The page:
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Why fixation in gigantic but widely separated human populations doesn’t happen

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If there was any time the human population was very small, fixation was likely inevitable as discussed in Neutral Evolution for Newbies, Part 2. The time for required for fixation in a population according to standard population genetics is approximately 4 Ne, where Ne is the effective population size.

For example, for an Ne of six individuals, the approximate time to fixation using this approximation is:

4 x 6 = 24 generations

In 24 generations, assuming they don’t die from inbreeding depression, everyone will be pretty much genetically identical according to standard theory. Even if their differences were huge (maybe millions of nucleotides), they should fix in 24 generations using this approximation.

In contrast consider the current human population of 7 Billion, and suppose the effective reproductively viable population is 1.5 billion. Using the approximation, the time to fixation with Ne = 1.5 billion is

4 x 1,500,000,000 = 6 billion generations

Assuming a reproductive generation is about 20 years, that’s about 120 billion years on average to fix a new trait!

😯

Now given gametic mutation rates are estimated in the ball park of 3.0 x 10^-8 per nucleotide position per generation, let’s do some math as to how much an individual nucleotide position might get overwritten with mutations in 6 billion generations:

3.0 x 10^-8 (mutations per nucleotide position per generation) x 6,000,000,000 generations = 180 mutations per nucleotide position

Which looks non-sensical because it essentially says in the time it would have taken to fix a single point mutation in a given nucleotide position, it will have been scrambled 180 times over anyway, so again as I said before, we can’t blindly follow the formula that says fixation rate equals gametic mutation rate. I gave other conditions under which that claim cannot hold in Fixation rate, what about breaking rate?.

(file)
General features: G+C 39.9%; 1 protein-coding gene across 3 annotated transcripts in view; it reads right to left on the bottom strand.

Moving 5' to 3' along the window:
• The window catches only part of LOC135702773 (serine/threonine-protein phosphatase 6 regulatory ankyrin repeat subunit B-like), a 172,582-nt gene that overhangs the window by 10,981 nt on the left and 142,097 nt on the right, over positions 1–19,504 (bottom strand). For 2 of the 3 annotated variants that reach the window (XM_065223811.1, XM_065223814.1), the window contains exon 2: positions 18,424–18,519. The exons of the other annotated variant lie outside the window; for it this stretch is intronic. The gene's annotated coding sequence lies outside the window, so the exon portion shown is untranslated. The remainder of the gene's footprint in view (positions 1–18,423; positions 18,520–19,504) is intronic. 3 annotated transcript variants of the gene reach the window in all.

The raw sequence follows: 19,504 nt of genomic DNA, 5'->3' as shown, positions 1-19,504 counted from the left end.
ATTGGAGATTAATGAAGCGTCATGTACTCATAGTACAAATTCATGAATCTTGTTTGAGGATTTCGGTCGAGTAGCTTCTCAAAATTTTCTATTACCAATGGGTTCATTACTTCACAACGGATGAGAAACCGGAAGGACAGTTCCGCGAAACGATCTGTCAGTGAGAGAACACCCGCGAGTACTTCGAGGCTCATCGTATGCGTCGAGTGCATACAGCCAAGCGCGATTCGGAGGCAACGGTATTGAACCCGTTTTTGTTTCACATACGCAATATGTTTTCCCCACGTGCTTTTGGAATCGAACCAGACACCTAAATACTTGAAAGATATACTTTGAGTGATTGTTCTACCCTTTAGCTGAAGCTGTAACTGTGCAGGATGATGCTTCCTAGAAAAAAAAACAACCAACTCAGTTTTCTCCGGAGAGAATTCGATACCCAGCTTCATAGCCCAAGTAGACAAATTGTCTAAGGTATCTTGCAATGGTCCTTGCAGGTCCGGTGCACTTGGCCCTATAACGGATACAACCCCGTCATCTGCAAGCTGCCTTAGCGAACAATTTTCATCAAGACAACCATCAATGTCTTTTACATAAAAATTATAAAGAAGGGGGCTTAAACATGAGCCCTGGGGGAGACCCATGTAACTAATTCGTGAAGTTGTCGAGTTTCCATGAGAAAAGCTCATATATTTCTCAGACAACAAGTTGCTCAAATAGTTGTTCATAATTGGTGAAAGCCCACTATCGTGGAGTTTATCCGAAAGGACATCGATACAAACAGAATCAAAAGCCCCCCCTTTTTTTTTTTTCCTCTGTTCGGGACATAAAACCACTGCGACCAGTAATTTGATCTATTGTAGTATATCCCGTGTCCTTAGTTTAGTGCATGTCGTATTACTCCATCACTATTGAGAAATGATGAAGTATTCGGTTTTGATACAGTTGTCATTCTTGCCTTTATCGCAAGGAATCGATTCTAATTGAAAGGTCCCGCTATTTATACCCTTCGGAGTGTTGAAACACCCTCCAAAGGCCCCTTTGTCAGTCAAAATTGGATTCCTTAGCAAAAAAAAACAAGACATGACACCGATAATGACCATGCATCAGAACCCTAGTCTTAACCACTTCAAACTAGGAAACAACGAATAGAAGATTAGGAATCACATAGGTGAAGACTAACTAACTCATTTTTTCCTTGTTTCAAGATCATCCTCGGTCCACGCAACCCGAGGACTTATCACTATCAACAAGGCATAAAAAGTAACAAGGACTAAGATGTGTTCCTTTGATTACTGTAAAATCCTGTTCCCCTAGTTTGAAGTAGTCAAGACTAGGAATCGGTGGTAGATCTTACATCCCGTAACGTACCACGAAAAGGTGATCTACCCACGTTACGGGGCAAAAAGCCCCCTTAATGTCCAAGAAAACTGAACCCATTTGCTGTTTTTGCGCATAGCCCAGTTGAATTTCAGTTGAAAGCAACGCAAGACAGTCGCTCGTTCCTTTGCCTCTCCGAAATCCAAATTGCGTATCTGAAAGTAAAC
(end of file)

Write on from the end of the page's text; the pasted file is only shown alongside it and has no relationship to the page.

Now if we are dealing with selection, large populations actually help fixation of traits even under weak selection, but how long will that take, and will it even happen for geographically spread out populations that don’t migrate much?

In the case of anti-biotic resistance where a billion bacteria could be killed off for every resistant strain in the first phase of evolving a resistance, natural selection works quite well in fixing a trait. But such forms or truncation selection will not happen in the current human population barring some sort of epidemic that kills of all but a few of the 7 billion living individuals on the planet, at which point we might suppose the human race might as well be extinct should that happen.